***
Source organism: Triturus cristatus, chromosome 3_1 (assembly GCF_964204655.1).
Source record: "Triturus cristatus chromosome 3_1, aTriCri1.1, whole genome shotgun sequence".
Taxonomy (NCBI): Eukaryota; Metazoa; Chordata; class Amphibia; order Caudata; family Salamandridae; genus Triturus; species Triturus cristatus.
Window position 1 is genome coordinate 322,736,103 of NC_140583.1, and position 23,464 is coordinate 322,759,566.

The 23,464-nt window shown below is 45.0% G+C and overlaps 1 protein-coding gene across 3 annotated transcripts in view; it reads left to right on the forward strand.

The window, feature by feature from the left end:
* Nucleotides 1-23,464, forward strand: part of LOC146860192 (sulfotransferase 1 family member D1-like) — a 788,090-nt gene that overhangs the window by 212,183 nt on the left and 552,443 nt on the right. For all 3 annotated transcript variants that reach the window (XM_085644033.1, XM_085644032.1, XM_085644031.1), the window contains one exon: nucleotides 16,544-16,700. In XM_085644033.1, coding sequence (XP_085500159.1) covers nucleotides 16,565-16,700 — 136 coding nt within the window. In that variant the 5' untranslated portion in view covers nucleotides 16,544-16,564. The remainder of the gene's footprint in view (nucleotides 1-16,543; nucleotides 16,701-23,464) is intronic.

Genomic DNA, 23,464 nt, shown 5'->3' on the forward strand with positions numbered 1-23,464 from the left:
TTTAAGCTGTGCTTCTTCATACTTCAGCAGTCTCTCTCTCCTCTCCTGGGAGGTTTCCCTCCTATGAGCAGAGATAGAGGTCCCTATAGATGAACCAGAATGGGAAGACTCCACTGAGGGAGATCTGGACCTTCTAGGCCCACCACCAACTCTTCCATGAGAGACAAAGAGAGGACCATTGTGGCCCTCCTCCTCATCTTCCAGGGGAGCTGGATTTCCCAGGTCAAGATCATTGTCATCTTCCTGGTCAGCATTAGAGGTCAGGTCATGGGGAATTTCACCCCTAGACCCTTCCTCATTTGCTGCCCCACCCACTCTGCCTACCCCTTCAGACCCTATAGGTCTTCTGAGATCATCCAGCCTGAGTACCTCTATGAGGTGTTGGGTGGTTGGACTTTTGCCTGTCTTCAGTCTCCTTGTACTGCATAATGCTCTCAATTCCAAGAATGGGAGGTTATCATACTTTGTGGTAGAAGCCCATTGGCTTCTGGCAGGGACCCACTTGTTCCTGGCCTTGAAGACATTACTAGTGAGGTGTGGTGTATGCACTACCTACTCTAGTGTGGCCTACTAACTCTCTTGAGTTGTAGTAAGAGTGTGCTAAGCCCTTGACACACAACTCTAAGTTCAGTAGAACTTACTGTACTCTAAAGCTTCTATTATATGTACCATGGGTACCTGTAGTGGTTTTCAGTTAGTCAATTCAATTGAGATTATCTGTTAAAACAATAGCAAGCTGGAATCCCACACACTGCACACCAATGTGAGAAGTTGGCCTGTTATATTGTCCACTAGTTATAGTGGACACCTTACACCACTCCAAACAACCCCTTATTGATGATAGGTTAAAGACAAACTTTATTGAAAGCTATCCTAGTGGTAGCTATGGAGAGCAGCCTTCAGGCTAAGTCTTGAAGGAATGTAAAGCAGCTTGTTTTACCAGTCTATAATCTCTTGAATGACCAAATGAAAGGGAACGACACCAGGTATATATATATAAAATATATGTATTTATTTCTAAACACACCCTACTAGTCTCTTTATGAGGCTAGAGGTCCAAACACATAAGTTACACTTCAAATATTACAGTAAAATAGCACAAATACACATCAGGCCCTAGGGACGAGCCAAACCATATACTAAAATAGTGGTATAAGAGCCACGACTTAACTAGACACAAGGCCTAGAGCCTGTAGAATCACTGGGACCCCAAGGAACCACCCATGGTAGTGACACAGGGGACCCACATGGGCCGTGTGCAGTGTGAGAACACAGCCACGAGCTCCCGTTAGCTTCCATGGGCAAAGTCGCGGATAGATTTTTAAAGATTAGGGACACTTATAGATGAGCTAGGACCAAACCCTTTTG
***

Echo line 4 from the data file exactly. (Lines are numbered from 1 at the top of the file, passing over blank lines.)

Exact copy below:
Window position 1 is genome coordinate 322,736,103 of NC_140583.1, and position 23,464 is coordinate 322,759,566.